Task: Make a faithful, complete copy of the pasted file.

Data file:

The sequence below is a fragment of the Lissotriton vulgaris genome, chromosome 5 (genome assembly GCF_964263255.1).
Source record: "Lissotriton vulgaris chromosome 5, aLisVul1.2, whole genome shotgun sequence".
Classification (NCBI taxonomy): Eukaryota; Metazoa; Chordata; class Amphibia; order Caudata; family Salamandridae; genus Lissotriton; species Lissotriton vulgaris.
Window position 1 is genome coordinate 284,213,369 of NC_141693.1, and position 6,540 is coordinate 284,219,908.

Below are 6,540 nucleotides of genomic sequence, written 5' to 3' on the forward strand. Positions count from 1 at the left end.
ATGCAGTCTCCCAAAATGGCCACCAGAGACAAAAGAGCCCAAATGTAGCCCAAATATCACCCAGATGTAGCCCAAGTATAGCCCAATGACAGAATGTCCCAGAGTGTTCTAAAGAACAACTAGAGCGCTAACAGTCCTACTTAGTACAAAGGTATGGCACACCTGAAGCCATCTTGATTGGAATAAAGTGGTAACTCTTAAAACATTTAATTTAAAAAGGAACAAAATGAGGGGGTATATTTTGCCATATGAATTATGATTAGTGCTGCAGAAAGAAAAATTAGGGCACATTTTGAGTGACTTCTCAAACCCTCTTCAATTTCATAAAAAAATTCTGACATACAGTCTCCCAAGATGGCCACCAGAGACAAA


The sequence below is a fragment of the Lissotriton vulgaris genome, chromosome 5 (genome assembly GCF_964263255.1).
Source record: "Lissotriton vulgaris chromosome 5, aLisVul1.2, whole genome shotgun sequence".
Classification (NCBI taxonomy): Eukaryota; Metazoa; Chordata; class Amphibia; order Caudata; family Salamandridae; genus Lissotriton; species Lissotriton vulgaris.
Window position 1 is genome coordinate 284,213,369 of NC_141693.1, and position 6,540 is coordinate 284,219,908.

Below are 6,540 nucleotides of genomic sequence, written 5' to 3' on the forward strand. Positions count from 1 at the left end.
ATGCAGTCTCCCAAAATGGCCACCAGAGACAAAAGAGCCCAAATGTAGCCCAAATATCACCCAGATGTAGCCCAAGTATAGCCCAATGACAGAATGTCCCAGAGTGTTCTAAAGAACAACTAGAGCGCTAACAGTCCTACTTAGTACAAAGGTATGGCACACCTGAAGCCATCTTGATTGGAATAAAGTGGTAACTCTTAAAACATTTAATTTAAAAAGGAACAAAATGAGGGGGTATATTTTGCCATATGAATTATGATTAGTGCTGCAGAAAGAAAAATTAGGGCACATTTTGAGTGACTTCTCAAACCCTCTTCAATTTCATAAAAAAATTCTGACATACAGTCTCCCAAGATGGCCACCAGAGACAAA